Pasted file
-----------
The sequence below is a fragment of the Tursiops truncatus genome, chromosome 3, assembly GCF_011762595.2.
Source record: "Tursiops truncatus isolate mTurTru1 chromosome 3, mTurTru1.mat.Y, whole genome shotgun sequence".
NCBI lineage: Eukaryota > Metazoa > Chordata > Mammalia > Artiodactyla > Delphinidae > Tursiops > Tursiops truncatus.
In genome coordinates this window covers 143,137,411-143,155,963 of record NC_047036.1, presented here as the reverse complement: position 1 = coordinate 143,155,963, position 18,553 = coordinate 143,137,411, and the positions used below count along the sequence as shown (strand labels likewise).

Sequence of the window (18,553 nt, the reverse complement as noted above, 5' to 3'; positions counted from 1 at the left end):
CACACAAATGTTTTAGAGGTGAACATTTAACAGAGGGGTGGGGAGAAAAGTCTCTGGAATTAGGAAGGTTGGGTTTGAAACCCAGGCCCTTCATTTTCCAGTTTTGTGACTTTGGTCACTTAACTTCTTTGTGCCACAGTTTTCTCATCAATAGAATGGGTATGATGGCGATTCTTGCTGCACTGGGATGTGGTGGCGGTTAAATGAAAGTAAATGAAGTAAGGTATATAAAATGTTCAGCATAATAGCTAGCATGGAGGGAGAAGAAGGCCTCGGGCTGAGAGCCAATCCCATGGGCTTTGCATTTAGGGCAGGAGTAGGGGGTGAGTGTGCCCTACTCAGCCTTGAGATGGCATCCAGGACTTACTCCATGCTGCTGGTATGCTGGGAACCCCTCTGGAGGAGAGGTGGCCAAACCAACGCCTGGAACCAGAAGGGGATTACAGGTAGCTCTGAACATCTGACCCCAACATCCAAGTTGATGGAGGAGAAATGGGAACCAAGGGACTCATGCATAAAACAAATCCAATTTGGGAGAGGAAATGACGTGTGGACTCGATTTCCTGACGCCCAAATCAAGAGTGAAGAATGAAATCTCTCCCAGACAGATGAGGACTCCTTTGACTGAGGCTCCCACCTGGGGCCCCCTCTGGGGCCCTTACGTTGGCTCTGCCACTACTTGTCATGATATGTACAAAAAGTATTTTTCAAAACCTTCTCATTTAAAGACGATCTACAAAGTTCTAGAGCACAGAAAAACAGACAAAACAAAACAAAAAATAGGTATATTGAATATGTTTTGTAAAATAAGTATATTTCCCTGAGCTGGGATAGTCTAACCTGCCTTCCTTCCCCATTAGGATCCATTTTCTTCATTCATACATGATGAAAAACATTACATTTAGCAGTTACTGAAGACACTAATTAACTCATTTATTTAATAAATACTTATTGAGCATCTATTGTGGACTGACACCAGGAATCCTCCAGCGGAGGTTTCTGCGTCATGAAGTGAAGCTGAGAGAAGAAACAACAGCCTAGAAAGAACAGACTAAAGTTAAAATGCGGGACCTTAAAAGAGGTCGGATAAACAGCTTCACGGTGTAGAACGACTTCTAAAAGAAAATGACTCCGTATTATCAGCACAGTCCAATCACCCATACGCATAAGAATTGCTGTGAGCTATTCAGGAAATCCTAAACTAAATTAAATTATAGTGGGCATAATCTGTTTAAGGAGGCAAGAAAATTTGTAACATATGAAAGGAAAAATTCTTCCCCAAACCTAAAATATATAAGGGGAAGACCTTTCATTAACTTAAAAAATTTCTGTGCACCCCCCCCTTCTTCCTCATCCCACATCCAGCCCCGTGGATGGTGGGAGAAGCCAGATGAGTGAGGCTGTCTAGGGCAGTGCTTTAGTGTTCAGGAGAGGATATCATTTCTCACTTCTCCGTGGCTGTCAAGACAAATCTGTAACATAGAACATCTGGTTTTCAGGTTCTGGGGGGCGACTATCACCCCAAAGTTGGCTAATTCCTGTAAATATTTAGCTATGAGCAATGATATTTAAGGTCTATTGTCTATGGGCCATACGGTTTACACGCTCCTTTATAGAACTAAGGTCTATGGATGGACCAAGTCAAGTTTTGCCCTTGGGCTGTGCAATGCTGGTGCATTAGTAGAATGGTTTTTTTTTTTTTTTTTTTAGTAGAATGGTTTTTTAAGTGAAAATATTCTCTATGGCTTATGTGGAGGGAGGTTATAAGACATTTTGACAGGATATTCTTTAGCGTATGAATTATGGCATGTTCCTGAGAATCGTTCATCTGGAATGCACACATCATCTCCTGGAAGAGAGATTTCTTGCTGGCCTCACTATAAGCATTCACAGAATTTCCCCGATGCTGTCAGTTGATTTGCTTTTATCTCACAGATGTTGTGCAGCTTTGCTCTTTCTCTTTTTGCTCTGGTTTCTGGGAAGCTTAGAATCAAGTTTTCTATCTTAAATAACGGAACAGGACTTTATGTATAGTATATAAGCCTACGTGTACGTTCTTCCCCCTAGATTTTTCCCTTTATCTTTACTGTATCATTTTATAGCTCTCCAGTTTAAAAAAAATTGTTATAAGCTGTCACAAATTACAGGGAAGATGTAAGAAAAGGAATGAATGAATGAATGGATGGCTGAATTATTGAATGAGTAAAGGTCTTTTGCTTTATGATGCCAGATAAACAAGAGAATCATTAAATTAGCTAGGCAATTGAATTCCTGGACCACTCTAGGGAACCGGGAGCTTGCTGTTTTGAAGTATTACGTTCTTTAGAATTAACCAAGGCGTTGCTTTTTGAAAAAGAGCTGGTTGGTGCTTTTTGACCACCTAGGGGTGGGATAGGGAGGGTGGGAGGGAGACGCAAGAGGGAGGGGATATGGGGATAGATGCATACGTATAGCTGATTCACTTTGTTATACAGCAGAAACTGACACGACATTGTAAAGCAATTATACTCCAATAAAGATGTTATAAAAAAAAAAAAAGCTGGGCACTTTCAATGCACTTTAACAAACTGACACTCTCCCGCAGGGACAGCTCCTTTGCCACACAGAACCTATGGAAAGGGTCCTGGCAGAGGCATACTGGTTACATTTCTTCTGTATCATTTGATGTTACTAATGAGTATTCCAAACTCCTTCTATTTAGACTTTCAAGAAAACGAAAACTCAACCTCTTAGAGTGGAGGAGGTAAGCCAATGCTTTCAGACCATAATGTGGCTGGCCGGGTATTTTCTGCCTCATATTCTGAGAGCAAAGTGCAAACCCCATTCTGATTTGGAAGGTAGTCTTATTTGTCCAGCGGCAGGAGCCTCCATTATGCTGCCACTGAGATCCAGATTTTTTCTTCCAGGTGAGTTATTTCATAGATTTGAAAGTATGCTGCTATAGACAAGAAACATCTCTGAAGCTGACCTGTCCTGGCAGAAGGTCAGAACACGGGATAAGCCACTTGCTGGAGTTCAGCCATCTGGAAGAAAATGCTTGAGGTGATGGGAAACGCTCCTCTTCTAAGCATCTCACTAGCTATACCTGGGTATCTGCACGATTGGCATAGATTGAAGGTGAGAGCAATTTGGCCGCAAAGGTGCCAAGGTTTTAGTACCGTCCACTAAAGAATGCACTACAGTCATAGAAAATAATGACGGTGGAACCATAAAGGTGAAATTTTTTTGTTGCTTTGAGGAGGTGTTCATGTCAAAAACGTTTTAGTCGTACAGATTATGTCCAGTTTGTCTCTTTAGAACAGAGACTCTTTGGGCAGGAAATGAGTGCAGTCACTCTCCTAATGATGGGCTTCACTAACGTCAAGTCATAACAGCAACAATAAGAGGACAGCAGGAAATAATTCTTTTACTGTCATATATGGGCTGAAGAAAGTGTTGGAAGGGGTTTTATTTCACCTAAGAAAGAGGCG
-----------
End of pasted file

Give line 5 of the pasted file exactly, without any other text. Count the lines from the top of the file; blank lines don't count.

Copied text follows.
Sequence of the window (18,553 nt, the reverse complement as noted above, 5' to 3'; positions counted from 1 at the left end):